I write, “I believe that your and Ms. Davies' campaign for justice—for Mr. Crawford and yourselves—could catalyse a wider move for justice and reform in Barbados.”
I explain, “I have been campaigning with my friend Isaac Goodine for such justice and reform for a number of years now. Isaac is a retired Canadian diplomat, educationist and businessman who suffered another kind of ‘rape’ at the hands of some of Barbados' ‘untouchables’”
[The full content of that email will be published on the Intelek International website, along with other correspondence and materials relevant to my campaign.]
The Nasser/Suez analogy with which I began this article is rich in the parallels it affords.
Commissioner Dottin certainly may be facing a threat of character assassination that is comparable to the very real threat of assassination that the Egyptian President Nasser faced, courtesy then British Prime Minister Anthony Eden.
Hopefully, as with that crisis—at least for a time, and thanks to the cautioning influence of American President Dwight Eisenhower—cooler heads will prevail.
Hopefully, the indifference, delaying and diversionary obstacles that I have had to deal with in my justice, reconciliation and reparations seeking interactions with Prime Ministers Owen Arthur, David Thompson and now Freundell Stuart and the Barbadian government will not prevent the convening of an official inquiry, if that is what it will take to satisfactorily resolve all of the issues that have been raised by the double-rape circus and tragedy.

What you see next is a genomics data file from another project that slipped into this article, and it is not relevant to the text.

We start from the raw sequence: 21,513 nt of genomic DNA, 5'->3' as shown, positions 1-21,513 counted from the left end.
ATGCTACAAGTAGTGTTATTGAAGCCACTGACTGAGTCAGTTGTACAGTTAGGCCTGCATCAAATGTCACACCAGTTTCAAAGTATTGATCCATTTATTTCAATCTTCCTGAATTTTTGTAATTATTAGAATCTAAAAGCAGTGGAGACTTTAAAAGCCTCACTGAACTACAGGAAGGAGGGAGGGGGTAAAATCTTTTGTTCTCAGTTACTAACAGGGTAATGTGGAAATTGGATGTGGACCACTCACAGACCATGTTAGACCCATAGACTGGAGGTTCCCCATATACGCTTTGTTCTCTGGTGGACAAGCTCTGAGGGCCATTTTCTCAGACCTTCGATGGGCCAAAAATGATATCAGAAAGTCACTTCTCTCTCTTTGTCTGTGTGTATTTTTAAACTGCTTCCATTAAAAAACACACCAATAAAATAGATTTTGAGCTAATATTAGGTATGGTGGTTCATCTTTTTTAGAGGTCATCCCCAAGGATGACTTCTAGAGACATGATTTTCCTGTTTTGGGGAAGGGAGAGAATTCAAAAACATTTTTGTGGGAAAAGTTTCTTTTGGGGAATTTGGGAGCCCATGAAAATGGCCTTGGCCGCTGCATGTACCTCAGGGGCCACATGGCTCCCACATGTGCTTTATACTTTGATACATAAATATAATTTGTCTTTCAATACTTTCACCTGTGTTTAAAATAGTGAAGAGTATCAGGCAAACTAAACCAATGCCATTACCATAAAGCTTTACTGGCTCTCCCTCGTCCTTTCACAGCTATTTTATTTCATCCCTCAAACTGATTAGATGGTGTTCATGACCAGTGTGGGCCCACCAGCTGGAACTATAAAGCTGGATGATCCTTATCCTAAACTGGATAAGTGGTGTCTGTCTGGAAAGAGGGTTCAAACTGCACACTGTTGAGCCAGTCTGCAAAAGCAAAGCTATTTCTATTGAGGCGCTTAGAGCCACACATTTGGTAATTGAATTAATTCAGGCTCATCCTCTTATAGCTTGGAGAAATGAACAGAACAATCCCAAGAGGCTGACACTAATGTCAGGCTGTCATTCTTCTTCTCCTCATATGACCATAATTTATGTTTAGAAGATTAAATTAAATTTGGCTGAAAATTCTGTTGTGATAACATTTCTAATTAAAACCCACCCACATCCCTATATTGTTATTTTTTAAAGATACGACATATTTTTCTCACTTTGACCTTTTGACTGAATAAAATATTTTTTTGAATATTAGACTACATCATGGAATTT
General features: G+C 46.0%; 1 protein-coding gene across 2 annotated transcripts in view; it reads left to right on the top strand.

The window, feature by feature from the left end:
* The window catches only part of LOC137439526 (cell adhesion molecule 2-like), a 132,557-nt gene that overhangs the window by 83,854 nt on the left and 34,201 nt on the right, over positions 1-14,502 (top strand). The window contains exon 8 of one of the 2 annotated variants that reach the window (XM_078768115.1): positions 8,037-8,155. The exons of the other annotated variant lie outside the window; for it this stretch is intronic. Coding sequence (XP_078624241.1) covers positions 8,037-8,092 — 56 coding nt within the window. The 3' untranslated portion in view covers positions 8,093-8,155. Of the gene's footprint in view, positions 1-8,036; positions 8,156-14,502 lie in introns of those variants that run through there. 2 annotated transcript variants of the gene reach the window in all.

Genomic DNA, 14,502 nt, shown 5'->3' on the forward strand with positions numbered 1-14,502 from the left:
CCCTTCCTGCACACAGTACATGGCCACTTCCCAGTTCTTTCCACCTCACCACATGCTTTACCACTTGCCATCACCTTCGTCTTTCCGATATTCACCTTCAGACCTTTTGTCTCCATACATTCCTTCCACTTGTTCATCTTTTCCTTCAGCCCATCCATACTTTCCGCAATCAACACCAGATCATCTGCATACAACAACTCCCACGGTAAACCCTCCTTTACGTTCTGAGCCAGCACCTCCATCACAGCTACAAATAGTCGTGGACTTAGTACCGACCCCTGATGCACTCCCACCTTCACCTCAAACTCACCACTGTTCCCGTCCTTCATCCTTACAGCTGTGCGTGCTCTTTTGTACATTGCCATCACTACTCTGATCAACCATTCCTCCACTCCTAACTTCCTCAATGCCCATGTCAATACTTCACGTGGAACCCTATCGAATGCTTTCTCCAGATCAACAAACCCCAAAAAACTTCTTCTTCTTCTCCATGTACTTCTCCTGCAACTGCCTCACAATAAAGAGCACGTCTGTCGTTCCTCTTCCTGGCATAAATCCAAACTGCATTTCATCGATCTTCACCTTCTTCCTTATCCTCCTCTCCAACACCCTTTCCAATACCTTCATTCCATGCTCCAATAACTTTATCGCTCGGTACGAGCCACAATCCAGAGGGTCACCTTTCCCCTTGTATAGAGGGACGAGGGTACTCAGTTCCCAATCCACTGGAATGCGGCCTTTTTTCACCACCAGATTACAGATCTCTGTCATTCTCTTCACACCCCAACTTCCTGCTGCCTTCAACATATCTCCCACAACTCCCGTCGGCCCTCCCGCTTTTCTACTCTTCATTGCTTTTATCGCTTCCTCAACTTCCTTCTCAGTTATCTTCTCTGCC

The local and international media can play an important role in ensuring that the man who raped Dr. Turner and Ms. Davies—be it Crawford or someone else—is ultimately caught and punished.
Barbadian and other journalists can help ensure that Dottin’s and the RBPF’s alleged shortcomings are properly assessed.
But that will require us to be balanced in our reporting.
To borrow words from Barbadian global pop icon and businesswoman Rihanna’s song “Diamonds,” which I have also repeatedly referenced in my coverage of this matter, journalists should not let the heroism-hinged glamour, media metrics or other financial considerations that come with this chance to shine bright “like diamonds in the sky” blind us to significant details of the story.
The news-consuming, listening, reading and viewing public also needs to be mindful of its responsibility to think independently and exercise caution when assessing my reports or anyone else’s.
And I have been careful to indicate where I am dependent on second-hand sources in my reporting for this reason precisely.
As Barbadians might say, “There is more in de mortar than de pestle.” Care must be taken in the conclusions we reach.
There is more to this matter than a number of journalists seem able or willing to share.